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4hv.org :: Forums :: Electromagnetic Projectile Accelerators
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High efficiency, high power, multi-purpose cap charger

Author Post
Dédé!
Wed Aug 02 2017, 10:29PM Print View
Registered Member #4932
Joined: Thu May 17 2012, 01:42PM
Location:
Posts: 59
I've designed a simple cap charger that's supposed to be capable of sinking a constant preset current until the caps are full. This is because that way, I can prevent the breaker from tripping, while utilizing the most power I can get.
Here's the link to the schematic file: https://1drv.ms/u/s!AivKI_CNHUurn4xH80XiQieReZuM0Q
And here's an image of the schematic: http://i.imgur.com/U0GTM9w.png
It's basically a buck boost converter. The sink current is regulated with an inductor (L1 through L3) and a mosfet (M2). Capacitor C1 is used to minimize voltage spikes caused by opening M2. When the voltage across this capacitor gets above a certain voltage that's configured using R19 and R20, M2 starts conducting again to dump the excess energy into the Inductors L4 through L6. If the current through these inductors gets too high, Mosfet M2 opens. If the current through the inductor gets too low, M1 closes. When the Capacitor C2 reaches the desired voltage, both M1 and M2 open.

All 5V voltage sources you see in the schematic will just use a simple transformer and linear voltage regulator, though I haven't actually decided on whether to use 3.3V or 5V. The mosfet drivers will be powered by a +/-12V supply.

I was wondering if there's any fatal flaw in my design that I might have missed. Do you have any ideas to make this design simpler or better?

I haven't selected any components yet, except for the inductors: http://www.mouser.com/ds/2/445/744839010400-1089993.pdf
However, I think using these chokes in this configuration might saturate the core? Or maybe there's another problem when doing this? What do you think?

I will appreciate any feedback I get!

-Dehim
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DerAlbi
Wed Aug 02 2017, 11:26PM
Registered Member #2906
Joined: Sun Jun 06 2010, 02:20AM
Location: Dresden, Germany
Posts: 533
Hi,
i have some trouble clicking on your links, but copy&paste works fine. Possible wrong use of the Link-Tag?

Anyways, you want feedback ^_^ I havent played around with it that much, but at least in my simulation the circuit seems impactical or not behaving "nice".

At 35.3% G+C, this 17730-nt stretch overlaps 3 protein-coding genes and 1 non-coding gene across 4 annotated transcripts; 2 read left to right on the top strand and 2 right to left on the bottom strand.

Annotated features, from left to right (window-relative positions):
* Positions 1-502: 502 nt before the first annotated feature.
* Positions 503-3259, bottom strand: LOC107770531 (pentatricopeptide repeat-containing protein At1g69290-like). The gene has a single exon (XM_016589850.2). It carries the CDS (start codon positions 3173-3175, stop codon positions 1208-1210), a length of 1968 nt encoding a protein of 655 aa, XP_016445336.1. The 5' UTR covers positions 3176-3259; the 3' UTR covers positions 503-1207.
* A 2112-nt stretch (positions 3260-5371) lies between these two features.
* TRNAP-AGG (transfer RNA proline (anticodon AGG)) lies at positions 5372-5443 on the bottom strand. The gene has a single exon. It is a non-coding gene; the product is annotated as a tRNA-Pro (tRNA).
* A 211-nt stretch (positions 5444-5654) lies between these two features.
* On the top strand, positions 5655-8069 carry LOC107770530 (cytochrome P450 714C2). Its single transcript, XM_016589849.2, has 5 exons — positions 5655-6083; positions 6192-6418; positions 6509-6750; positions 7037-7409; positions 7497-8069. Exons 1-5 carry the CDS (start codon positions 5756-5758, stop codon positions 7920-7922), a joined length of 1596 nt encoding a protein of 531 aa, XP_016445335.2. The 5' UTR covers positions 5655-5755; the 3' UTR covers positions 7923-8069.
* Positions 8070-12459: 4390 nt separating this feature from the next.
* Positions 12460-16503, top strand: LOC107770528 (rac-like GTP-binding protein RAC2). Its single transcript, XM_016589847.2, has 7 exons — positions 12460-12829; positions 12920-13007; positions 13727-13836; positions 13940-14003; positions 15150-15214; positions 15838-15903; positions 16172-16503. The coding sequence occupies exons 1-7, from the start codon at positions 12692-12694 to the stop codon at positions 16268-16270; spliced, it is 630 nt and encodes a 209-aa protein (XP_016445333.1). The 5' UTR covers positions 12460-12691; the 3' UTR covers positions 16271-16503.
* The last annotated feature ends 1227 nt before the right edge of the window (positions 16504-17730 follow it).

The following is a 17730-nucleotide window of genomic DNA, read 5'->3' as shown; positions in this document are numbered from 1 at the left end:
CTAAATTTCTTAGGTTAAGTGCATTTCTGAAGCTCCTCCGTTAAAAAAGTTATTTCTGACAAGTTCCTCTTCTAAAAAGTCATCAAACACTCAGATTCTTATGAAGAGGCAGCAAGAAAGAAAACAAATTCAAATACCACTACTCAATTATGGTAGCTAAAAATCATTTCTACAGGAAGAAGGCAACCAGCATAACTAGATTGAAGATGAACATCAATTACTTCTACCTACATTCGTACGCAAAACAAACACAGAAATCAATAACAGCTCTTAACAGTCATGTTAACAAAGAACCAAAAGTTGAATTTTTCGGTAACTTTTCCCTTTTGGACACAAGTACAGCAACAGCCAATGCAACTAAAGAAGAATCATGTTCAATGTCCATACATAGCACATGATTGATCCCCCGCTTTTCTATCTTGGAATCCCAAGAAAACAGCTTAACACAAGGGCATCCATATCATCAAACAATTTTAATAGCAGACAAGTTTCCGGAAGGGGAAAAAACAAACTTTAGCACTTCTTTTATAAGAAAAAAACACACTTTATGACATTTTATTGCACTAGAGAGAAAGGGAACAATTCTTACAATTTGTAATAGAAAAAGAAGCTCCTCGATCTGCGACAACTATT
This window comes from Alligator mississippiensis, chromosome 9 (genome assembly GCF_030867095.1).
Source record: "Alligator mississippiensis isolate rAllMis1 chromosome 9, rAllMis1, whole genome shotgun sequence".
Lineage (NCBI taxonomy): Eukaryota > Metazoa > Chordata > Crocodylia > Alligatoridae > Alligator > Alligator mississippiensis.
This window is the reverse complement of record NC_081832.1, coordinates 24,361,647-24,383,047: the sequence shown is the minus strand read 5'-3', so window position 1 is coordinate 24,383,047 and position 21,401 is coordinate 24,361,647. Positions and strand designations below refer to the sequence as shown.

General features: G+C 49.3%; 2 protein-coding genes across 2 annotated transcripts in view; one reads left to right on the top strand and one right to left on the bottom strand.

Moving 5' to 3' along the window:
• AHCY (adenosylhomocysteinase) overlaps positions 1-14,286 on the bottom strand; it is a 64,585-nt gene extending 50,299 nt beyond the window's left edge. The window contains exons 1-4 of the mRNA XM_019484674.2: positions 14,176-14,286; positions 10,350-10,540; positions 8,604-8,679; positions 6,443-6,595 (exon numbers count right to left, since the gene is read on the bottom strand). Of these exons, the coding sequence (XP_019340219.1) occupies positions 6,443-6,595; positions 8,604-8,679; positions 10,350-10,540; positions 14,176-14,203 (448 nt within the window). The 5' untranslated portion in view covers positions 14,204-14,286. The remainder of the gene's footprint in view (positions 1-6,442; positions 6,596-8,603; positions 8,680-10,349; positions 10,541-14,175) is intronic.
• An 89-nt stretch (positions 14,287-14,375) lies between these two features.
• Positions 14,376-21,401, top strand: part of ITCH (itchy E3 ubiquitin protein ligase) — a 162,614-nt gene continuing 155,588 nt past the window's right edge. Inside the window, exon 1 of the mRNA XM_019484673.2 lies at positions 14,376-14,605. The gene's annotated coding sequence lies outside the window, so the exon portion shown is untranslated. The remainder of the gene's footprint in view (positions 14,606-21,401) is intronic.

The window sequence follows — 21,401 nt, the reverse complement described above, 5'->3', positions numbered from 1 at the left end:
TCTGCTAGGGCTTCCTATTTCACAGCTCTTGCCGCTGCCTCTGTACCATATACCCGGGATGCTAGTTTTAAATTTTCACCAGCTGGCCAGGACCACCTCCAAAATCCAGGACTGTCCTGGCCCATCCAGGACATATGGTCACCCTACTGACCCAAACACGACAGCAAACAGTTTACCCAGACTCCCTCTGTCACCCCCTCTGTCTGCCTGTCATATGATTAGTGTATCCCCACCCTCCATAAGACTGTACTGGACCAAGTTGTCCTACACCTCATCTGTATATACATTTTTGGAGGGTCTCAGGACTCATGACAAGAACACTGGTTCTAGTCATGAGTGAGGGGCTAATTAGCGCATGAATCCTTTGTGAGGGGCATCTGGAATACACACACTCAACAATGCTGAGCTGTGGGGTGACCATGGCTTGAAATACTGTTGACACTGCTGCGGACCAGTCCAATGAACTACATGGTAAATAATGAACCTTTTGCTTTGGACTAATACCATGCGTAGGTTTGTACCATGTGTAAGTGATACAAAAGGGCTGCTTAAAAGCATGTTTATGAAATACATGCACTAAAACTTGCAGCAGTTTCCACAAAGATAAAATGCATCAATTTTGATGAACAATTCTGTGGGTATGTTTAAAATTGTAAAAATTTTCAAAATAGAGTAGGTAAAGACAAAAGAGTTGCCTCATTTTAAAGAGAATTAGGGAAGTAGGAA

See the image:


This is the drain-current of M2 and in my simulation its (hard-)switching the current (30A and up) with 1.8MHz and more. If you can verify that issue in your circuit, please take note that hard switching is the most brutal thing you can do to a Mosfet and this leas to extreme losses.
By holding down ALT and clicking the mouse with the thermometer-symbol on a device you can see a devices power dissipation. Then zoom in to an interesting area and hold CTRL and click on the waveform name the text above the waveform, green in the picture below) This will give you integrals and interesting data.



As you can see you are dissipating 650W. This means instant death to the Mosfet.

With those tools, please check all active devices for those restriction. An average power in a TO220 case should be less than 30W..

However you simulation parameter states a simulation time of 0.5 seconds. If this is true, my simulation is fucked up somehow and i take back everything. If you never simulated 0.5 seconds, please reduce the simulation time to the actual time you want to simulate or the usual time where you kill the simulation. LTSpice scales its default time steps according to the overall time and this is why you needed the 1us max. timestep. If you set your time to 10ms, then this might become unnecessary and you can let spice decide the fasted simulation timestep on its own without sacrificing precision.
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2Spoons
Wed Aug 02 2017, 11:33PM
Registered Member #2939
Joined: Fri Jun 25 2010, 04:25AM
Location:
Posts: 438
I think you need to pick a different inductor. The one you've linked to is designed for EMC suppression.
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Dédé!
Thu Aug 03 2017, 01:04PM
Registered Member #4932
Joined: Thu May 17 2012, 01:42PM
Location:
Posts: 59
Thanks for your feedback, DerAlbi! I highly appreciate it.
It's been a while since I've posted on 4hv or any forum for that matter, so yea I misused the link-tag.

I never thought hard-switching would be that much of a problem with a buck/boost-converter, since, until now I've only seen hard switching buck/boost-converter topologies and just supposed that's how it's done. I knew about the alt and control tricks, but for some reason I didn't use it on the mosfets.

I've only ever simulated about 100ms.

I will be looking into ZCS converters and see if I can apply this to my design.


2Spoons, thanks for your feedback as well!
I already thought the inductor may not be suitable for this application. I'll be looking into different inductors!
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DerAlbi
Fri Aug 04 2017, 11:19AM
Registered Member #2906
Joined: Sun Jun 06 2010, 02:20AM
Location: Dresden, Germany
Posts: 533
It is true that hard switching is an intregal part of buck/boos converters - no way around that, at least the turn off has to be hard. This is why the higher the power the lower the switching frequency becomes usually so that switching losses and conduction losses balance. This usually shifts some burden to the inductor as it unavoidably must become beefier.
You problem in the circuit is in particular the high switching frequency. It would be much better if it was only 20kHz instead of >1MHz.
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